Jeff Saphin – Time of the Signs

Jeff Saphin
Time of the Signs

With the Ides of March upon us, it seems to be a reasonable time to turn to all things prophetically apocalyptic. Interestingly, the history of popular music has frequently returned to themes of man’s coming doom. The Carter Family predicted the coming chaos way back in the 1930’s with “When This World is On Fire,” with the Louvin Brothers echoing their fears some 20 years later with visions of the world’s ultimate demise in “The Great Atomic Power.” Bob Dylan followed with “A Hard Rains A-Gonna Fall” and sat back and watched as his generation pumped out song after song that sought to portray Vietnam as the descending clouds of doom. From Pink Floyd’s The Wall to Radiohead’s Ok Computer, rock stars have loved to don the prophet’s garb and scrawl their premonitions of disaster on the proverbial walls of the rock canon. Jeff Saphin has elected himself as the next in line to attempt to decipher the changing winds.
Like all good albums of caustic rockers, Saphin’s vision is more than a little difficult to translate, but the drama and queasiness inherent in his outlook still manages to squeak through the cracks. With the big thudding bass lines and icy synth flutter of the title track, you can tell this is no laughing matter for Saphin. With words spoken with the enunciation that suggests great meaning, he portrays images of sexual nightmares, decaying future worlds, and bodies breaking down under the stress. Apparently a one-man orchestra, Saphin creates a nice array of ominous sounding synth collages, with a glistening production that belies the apparent ugliness of his intent.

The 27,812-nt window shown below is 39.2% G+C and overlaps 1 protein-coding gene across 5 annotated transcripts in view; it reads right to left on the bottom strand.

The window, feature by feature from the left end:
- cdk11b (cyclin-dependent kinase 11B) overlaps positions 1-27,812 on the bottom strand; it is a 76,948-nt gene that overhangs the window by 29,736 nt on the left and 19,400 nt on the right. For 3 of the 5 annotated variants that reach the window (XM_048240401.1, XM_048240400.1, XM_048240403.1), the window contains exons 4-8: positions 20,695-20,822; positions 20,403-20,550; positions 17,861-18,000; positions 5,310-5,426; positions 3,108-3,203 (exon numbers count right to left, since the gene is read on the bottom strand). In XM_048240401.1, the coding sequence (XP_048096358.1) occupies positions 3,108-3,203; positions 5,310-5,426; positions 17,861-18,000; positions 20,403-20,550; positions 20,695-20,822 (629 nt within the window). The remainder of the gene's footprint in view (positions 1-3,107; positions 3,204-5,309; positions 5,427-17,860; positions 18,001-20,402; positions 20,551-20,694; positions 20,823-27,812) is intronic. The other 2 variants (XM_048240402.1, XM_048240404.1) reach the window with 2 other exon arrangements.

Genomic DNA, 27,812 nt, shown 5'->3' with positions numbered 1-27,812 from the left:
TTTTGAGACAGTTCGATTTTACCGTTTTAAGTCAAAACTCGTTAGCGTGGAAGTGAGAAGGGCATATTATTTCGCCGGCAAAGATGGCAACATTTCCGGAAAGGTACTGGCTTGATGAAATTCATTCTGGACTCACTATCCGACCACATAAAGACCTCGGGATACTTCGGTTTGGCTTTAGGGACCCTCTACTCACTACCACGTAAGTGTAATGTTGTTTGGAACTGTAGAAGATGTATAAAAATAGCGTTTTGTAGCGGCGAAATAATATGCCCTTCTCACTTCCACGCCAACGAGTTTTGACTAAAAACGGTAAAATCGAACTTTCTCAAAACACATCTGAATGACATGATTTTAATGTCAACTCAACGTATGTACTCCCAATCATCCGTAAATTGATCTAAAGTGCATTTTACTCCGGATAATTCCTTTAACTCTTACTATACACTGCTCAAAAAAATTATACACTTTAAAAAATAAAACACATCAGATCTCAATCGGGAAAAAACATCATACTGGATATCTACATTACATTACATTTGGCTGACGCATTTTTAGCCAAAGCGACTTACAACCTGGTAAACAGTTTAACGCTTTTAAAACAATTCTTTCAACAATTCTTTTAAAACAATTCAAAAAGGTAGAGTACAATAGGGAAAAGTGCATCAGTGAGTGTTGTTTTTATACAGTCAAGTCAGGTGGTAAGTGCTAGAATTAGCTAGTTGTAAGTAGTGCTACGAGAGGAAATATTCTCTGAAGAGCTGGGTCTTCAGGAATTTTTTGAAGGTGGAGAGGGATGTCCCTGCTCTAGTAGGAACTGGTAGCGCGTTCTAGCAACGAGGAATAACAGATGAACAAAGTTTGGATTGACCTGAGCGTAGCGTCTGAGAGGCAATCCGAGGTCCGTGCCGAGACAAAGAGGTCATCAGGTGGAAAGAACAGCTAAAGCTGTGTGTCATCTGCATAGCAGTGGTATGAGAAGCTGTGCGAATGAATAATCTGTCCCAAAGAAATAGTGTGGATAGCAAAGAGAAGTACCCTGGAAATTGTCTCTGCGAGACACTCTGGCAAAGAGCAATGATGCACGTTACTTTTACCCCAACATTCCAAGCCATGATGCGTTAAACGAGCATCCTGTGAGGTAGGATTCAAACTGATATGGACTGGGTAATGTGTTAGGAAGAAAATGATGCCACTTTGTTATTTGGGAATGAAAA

As much as he can sound like David Bowie (or at least John Ludi), as mordant anthems like “I’m Not Gay” could almost be Ziggy Stardust outtakes, Saphin can also do a dead-on Bono impression, as evidenced by the sweet sweeping melodies of “Farah Waye.” The eerie dramatics of “Oh! Jupiter” create a jaunty whimsy that almost recalls Their Satanic Majesties Request-era Rolling Stones. In fact, Saphin’s penchant for a soaring hook are probably his greatest strength and go a long way to make up for his lack of startling originality, as tracks like “Angels and Aliens” and “DayGloHalo” fall snuggly into the genre of pleasantly blissful pop.
Of course, there is no way not to look at least slightly pretentious when making yourself an interpreter of visions. Saphin is not entirely immune to this dilemna, nor is he completely able to flesh out his coming demons in a mere seven tracks and 35+ minutes, either. Similarly, he’s certainly not the first and most likely won’t be the last to throw a wet blanket on the optimism of the future, but taken song by song, his focus doesn’t obscure the quality of the pop songwriting. And while the totality of his grandiose statement is ultimately hard to pin down, Saphin is largely successful in communicating his sense of uneasiness for the future and his penchant for dazzling melodies.